Pat Mahr was supervising Little League baseball playoff games last Saturday — just as he’s done for three decades — at Carl Eck Park in Circle Pines.
“Little League is still the largest kids sports organization in the world,” he mused, “which is kind of surprising considering how much soccer is played in all the other countries.”
Mahr, currently in his 30th year as president of Centennial Lakes Little League/Silver Bullets Fast Pitch, takes pride in that, along with the baseball/softball program remaining the No. 1 participation sport for kids locally, too.
“We’ve got about 800 kids, including 300 girls,” he said, adding that “those numbers have been holding pretty steady” even with several other sports going strong in the Centennial district.
Mahr, whose occupation is running a warehouse, has been in charge of the youth leagues since 1989. He coached for a few years, starting when his daughters Jessica and Shelby played.
“I enjoy giving kids better opportunities to play and and better facilities than when I was a kid,” said Mahr. “I enjoy the interaction, too. I coached their mothers, and now I get to watch their kids in the program.”
There was no Little League available when he grew up in Chisago City. As an adult, he played town-team baseball and slow pitch softball for a while.
The organization has 66 teams, with boys age 4-12 playing Little League baseball and girls age 4-18 playing Silver Bullets fast-pitch softball. The boys move on to VFW and Legion ball in their teens.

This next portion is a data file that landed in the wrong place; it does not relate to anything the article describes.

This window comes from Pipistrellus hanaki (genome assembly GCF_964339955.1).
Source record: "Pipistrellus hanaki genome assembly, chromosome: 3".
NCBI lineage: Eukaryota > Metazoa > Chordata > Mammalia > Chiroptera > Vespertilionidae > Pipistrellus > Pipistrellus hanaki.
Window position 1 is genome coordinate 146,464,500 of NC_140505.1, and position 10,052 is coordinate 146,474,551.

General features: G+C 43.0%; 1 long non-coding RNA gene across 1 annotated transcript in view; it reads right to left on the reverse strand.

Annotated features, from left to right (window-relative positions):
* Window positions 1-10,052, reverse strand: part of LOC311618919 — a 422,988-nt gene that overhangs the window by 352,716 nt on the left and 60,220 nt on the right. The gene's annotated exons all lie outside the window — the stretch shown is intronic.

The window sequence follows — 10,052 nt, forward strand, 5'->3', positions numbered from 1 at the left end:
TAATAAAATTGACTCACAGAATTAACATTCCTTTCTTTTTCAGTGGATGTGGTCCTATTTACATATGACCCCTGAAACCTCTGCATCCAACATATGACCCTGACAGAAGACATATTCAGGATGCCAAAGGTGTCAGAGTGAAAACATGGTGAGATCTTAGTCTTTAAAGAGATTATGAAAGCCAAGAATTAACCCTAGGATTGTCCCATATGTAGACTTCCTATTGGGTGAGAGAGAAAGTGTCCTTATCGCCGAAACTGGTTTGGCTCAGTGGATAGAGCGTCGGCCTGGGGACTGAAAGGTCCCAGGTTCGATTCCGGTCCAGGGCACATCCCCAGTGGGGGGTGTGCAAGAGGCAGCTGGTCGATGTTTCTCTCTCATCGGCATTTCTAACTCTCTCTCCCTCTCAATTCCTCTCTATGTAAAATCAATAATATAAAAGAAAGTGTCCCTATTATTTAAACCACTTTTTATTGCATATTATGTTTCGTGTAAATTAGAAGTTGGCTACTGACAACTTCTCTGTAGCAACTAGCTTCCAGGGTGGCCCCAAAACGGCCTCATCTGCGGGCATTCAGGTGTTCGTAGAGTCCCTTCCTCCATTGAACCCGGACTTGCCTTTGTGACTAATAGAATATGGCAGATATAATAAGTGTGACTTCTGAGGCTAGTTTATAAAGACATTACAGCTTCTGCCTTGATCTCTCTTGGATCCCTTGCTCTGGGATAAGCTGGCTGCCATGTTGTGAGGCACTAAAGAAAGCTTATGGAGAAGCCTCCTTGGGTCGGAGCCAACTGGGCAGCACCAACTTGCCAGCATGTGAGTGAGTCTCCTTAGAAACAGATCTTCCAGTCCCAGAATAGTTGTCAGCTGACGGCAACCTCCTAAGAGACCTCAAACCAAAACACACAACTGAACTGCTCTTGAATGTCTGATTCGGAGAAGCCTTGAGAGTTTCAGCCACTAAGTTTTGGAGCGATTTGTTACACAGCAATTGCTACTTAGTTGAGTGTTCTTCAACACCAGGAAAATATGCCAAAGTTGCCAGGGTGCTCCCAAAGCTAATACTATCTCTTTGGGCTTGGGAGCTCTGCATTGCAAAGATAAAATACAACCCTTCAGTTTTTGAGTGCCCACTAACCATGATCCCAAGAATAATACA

Each new season actually starts Oct. 1, the fiscal new year, he said, when the board, usually nine or 10 people, starts planning the budget, dates for tryouts, league schedules, and concessions, and other details.
The group generates, and spends, about $200,000 per year, he said, which comes mostly from concessions, along with registration fees, donations and hosting tournaments. Families pay about $220 per kid at the top level; that includes uniforms which they keep.
Mahr said he wishes the city would help out more, but funding from tax dollars is less than it once was for youth sports, as it is for a lot of things. Some assistance came from the Minnesota Twins, whose $10,000 grant in 2011 helped with a $100,000 renovation of the facilities which includes two nice Little League parks.
Jon Tennessen, a Lino Lakes resident who assisted Mahr from 1988 to 2000, when his daughters played softball, offered a tribute to Mahr a letter to Quad News.
“Pat continues to organize and lead the league (as he’s done) for the last 30 some years. Today my grandsons play in the league, and the players are still made to feel that they are the attraction and they are treated as such.”
Mahr was presiding over playoffs for boys 10, 11 and 12 on Saturday and Sunday with all-star teams from Centennial, Shoreview, and St. Paul Parkway competing.
The winners advance to the state tournament, which will be hosted by Centennial from July 24-28. That’s the end for the 10- and 11-year-olds, but the 12-year-old champions advance to a multi-state regional with the ultimate goal of reaching the Little League World Series in Williamsport, PA.
Two Centennial teams have advanced within one win of going to Williamsport, Mahr said — in 2001 and 2005. “Both those teams missed by one run,” he said.
Mahr had a chance to visit the LLWS facilities once, by accident.
“My wife and I were vacationing out there, going to Niagara Falls, and we happened to drive through Williamsport, so we stopped in, introduced ourselves, and got the tour.”
Whether Centennial ever gets a team there, it’s guys like Mahr, and organizations like Centennial Lakes Little League, that make it all possible.